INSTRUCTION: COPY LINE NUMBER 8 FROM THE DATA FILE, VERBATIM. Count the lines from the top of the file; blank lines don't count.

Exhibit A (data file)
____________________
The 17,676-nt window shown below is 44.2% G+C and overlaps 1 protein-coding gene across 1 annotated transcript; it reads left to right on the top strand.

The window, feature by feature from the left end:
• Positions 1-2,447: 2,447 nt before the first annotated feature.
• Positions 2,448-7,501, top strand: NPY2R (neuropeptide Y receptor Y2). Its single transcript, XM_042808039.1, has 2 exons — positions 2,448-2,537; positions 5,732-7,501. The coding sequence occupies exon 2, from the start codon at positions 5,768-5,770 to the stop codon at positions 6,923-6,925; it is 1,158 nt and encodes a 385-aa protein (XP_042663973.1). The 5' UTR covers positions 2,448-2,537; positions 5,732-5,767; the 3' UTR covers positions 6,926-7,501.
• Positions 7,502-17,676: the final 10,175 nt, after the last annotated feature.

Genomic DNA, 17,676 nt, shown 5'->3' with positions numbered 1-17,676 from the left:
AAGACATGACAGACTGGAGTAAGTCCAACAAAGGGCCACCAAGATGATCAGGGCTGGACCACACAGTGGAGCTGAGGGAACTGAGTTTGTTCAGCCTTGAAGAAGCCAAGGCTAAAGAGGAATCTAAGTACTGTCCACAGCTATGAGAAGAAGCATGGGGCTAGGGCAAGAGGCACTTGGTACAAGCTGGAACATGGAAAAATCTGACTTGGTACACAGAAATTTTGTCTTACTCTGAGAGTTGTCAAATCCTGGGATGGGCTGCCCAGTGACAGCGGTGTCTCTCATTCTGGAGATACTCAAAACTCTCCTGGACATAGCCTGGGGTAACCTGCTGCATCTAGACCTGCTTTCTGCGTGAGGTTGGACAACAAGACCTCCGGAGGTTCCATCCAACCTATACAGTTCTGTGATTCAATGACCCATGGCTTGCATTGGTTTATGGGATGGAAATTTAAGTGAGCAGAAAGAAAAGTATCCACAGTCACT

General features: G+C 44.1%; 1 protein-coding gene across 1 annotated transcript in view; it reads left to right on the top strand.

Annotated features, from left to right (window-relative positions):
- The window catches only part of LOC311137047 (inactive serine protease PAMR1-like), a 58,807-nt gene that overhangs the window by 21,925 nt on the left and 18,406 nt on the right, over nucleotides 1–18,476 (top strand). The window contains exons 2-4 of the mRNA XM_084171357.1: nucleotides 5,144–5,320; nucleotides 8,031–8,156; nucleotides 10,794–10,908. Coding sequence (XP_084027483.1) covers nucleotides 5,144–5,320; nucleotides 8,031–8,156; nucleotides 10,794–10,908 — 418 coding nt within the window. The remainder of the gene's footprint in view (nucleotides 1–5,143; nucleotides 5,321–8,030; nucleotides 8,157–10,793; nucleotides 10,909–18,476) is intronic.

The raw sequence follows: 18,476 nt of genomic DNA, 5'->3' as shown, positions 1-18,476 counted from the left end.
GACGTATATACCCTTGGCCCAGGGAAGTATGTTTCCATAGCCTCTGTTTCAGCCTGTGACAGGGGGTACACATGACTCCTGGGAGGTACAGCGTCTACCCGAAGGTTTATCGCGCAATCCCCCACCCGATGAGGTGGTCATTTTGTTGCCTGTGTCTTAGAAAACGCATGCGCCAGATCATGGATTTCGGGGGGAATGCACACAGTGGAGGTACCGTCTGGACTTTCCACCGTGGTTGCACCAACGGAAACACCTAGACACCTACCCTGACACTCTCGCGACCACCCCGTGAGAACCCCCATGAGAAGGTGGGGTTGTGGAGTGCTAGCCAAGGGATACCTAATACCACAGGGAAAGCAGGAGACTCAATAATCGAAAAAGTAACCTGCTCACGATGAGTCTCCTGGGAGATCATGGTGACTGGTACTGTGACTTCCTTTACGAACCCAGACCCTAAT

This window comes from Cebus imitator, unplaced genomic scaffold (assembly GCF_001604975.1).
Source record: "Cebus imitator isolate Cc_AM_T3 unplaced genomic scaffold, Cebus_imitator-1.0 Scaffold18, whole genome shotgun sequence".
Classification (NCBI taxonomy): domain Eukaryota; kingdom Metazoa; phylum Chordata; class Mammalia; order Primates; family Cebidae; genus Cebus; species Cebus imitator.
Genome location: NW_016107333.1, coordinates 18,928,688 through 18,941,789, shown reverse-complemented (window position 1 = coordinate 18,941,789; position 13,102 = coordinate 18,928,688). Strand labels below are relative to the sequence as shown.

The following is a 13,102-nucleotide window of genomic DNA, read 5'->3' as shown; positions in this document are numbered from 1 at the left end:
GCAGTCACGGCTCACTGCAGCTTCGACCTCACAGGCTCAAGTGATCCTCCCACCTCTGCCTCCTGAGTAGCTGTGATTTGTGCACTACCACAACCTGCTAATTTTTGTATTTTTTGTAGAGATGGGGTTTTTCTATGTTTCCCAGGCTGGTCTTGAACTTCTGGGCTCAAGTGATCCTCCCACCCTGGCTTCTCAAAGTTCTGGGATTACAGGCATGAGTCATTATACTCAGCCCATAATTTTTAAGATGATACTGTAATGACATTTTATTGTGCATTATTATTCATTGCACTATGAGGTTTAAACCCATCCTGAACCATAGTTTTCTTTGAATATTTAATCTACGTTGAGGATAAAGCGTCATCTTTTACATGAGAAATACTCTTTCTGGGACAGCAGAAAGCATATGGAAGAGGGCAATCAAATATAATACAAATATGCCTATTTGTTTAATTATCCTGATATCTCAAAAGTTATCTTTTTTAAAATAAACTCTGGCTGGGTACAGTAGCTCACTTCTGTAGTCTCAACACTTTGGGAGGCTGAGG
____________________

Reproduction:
General features: G+C 44.1%; 1 protein-coding gene across 1 annotated transcript in view; it reads left to right on the top strand.